A country boy can survive: A Texas singer’s dad endures with heart surgery
It was nearly 11 p.m. on the Saturday after Christmas and the sold-out show was coming to a close. A deluge of rain had just passed over the covered patio at the Armadillo Palace—so common for Houston that concertgoers were anything but fazed—when Texas country music star Roger Creager made an announcement over the microphone.
“Back in July,” Roger began, “my dad, 1st Sgt. Green Beret Bill Creager—he’s 85 years old—he had a health scare.”
The raucous crowd grew quiet.
Roger continued, speaking candidly to his fans. His father, he said, had needed surgery to replace one of the valves in his heart.
“We brought him to Memorial Hermann in the med center here in Houston, Texas,” Roger said, to cheers and applause. “Earlier this month, my dad went in with, I think, just the finest surgeons and the finest medical staff in the world, and they saved his life. Y’all, welcome to the stage, my dad, Bill Creager.”
The crowd roared as Bill emerged from the side, beaming at his son. A cowboy hat covered his military-style haircut, and he was decked out in an Ariat button-up and western-style boots, jeans and a belt. His face was weathered, but youthful, and he moved more like a rock star than an octogenarian. Together, the pair performed “Rancho Grande”—a rowdy Spanish ballad and one of Roger’s most popular songs, in no small part because of Bill.
Neither father nor son took the performance that night for granted; both knew that without the surgery, it never would have happened.
Nearly a year earlier, in January 2019, Bill had just returned to his home in San Diego, Texas, after performing with Roger at his annual concert in Steamboat Springs, Colorado. It is one of Bill’s favorite places to travel with his son, but afterwards, he began feeling ill. He said things only got worse throughout the year.
“I just had a whole lot of trouble breathing. I didn’t have a whole lot of energy; I couldn’t walk very far,” Bill said.
A lifelong resident of San Diego, a South Texas city that boasts a population of about 4,500, Bill drove to the closest big city to get checked out—60 miles east to Corpus Christi. There, doctors determined that his heart valve, which had been replaced in 2009, was failing. But they couldn’t offer much hope.
“The guy there scared the hell out of me,” Bill said. “He told me the thing was bad enough that he wasn’t going to try [the surgery], and he said, ‘If I do it, you’ve got about a 10 percent chance of surviving it.’”
Bill’s six children weren’t satisfied with that prognosis. And lucky for him, his country star son had friends in high places. Roger personally knows Jerry Ashworth, CEO of TIRR Memorial Hermann, and Greg Haralson, CEO of Memorial Hermann-Texas Medical Center.
Both recommended he call Richard Smalling, M.D., Ph.D., immediately.
Not long after, Bill found himself sitting in an exam room in Houston.
“When I came and I visited with Dr. Smalling, I wasn’t sure that they could fix me. The words that I didn’t want to hear were, ‘I can’t help you,’” Bill said. “But then pretty soon he started talking to me and just kind of visiting a little bit and then he said, ‘OK, well here’s what we’re going to do.’”
Smalling, who is the director of interventional cardiovascular medicine at UTHealth’s McGovern Medical School and the Memorial Hermann Heart and Vascular Institute-Texas Medical Center, wasn’t intimidated by Bill’s condition. Yes, his prior heart valve was failing and it needed to be replaced, but it was a procedure Smalling had performed more than a thousand times.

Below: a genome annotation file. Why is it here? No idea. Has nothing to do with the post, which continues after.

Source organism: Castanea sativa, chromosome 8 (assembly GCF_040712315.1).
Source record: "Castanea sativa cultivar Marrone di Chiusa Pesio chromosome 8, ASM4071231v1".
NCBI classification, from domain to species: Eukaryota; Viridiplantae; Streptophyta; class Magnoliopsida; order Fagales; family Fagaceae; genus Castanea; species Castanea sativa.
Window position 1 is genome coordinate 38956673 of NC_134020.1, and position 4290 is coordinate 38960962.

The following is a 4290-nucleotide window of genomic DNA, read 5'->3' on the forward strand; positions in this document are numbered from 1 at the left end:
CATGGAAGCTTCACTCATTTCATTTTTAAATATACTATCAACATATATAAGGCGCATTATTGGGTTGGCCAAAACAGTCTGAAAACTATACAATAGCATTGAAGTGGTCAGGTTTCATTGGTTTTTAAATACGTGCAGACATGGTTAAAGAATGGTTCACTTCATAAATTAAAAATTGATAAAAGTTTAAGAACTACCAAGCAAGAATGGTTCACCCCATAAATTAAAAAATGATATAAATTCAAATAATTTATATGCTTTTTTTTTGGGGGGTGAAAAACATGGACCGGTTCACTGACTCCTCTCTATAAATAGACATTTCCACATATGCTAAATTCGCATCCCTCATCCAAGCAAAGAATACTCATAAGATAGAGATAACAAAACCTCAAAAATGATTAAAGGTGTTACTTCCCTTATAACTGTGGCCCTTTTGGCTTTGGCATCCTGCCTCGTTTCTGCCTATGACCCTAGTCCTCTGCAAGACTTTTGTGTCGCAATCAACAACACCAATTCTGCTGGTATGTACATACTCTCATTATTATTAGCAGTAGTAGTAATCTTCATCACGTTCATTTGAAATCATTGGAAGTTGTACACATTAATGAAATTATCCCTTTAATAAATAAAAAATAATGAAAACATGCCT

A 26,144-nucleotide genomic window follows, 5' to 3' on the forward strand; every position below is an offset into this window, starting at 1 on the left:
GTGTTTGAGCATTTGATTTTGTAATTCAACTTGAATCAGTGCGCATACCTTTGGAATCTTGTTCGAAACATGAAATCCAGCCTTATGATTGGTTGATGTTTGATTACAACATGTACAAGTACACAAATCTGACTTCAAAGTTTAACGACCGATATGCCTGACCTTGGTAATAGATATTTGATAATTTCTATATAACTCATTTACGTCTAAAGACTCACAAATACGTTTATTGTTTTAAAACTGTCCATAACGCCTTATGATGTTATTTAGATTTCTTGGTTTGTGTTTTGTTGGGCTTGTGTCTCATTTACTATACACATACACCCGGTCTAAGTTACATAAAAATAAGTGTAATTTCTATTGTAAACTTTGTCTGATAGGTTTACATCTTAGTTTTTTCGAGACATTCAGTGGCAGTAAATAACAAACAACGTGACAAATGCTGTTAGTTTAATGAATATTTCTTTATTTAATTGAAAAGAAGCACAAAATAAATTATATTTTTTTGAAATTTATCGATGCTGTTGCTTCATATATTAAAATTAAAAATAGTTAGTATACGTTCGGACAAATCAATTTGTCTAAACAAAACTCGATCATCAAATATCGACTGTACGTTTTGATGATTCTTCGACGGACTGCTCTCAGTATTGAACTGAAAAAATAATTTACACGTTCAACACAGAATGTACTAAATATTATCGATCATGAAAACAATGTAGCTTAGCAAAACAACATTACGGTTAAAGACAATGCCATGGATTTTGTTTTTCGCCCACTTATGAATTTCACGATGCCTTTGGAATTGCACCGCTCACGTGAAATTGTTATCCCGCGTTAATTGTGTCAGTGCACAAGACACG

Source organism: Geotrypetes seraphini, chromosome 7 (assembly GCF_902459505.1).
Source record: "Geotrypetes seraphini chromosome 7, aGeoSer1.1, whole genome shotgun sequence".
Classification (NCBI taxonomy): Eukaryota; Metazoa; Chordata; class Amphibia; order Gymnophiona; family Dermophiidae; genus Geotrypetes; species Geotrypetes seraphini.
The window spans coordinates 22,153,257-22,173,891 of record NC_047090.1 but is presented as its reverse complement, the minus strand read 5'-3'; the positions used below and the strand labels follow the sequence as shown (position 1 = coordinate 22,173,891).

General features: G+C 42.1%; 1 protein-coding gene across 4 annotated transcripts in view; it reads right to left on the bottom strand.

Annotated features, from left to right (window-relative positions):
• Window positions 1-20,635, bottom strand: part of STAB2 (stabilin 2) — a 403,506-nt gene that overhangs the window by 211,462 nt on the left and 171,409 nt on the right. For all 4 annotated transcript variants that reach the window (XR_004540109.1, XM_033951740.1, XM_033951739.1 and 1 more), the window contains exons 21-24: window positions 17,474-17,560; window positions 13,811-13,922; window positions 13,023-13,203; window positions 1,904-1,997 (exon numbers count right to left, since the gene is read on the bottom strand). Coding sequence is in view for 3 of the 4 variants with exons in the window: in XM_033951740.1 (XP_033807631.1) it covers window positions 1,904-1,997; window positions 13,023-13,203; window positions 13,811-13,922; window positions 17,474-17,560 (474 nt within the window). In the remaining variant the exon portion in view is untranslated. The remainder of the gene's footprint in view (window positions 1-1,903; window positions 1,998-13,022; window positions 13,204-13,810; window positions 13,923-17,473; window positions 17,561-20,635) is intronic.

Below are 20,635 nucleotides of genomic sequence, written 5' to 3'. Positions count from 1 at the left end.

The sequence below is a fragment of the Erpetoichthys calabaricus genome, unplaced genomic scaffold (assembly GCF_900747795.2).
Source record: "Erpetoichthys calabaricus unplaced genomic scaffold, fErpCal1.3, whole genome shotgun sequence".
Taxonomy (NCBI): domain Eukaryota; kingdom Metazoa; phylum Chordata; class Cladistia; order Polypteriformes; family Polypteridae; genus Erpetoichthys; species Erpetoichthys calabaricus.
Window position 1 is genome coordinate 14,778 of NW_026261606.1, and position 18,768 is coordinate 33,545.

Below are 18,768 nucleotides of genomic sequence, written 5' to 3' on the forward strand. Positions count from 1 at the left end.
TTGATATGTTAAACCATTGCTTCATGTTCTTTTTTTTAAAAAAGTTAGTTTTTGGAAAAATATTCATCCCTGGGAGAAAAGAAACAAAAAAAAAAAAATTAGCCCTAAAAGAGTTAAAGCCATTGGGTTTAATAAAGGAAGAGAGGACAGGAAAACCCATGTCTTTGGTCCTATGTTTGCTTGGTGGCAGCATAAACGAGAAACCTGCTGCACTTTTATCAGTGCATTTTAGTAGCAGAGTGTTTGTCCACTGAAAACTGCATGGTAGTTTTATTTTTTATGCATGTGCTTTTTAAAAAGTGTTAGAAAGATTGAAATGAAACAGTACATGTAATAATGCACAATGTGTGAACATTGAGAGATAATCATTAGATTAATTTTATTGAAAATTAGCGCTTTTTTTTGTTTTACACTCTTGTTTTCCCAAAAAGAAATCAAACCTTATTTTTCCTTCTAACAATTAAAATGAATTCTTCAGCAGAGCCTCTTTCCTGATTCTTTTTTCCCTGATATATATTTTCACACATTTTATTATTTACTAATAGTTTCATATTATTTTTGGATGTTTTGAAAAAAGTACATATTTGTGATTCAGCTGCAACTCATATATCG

Known as TAVR, a transcatheter aortic valve replacement is a minimally invasive surgery used to repair an aortic valve that has narrowed or does not open properly. In Bill’s case, the previous valve was too small for a heart his size, which is one of the reasons it failed.
During a TAVR, instead of replacing the damaged valve through open heart surgery, the cardiovascular surgeon threads tools through the femoral artery in the groin and inserts a replacement valve over the old one; the surgeon then runs a “balloon” through the valves and inflates them both to relieve any blockages. In Bill’s case, Smalling also performed a more specialized technique known as a valve cracking procedure, in which the balloon stretches the old valve until it breaks. This was necessary since his previous valve was too small.
“The old valve is broken and the new valve is taking over for it, and that’s the right size,” Smalling explained during a follow-up appointment in December. He turned and spoke to Bill.
“You’re a new man right there … . That allows you to do whatever you want,” Smalling said.
“Well, I’m going to, too,” Bill said, smiling. His surgery, which took place on Dec. 3, could not have gone any better.
“Smalling came out and the first thing he said was, ‘The surgery is over and it went perfectly,’” Roger recalled. “And that’s exactly what you want to hear. Shortly after the surgery his color changed, and he was lying in bed still loopy from the medicine … but he looked great, immediately. We were all pleasantly surprised by that. I think once the blood begins flowing to all the parts of your body, I think everything else improves—not just your heart but your kidneys improve, your lymph nodes clear—everything seems to function better.”
Bill was discharged from the hospital the following day, and for the first time in months, he began to feel better. He dismissed his eldest daughter, who had been by his side for six months, from her “nursing duties.” After spending some time at home, he drove his truck back to Houston to celebrate Christmas with his kids. He’s back on stage, back on the dance floor and back to his occasional whiskey.
“Hell, I’m doing great,” Bill said. “I’m ready to party.”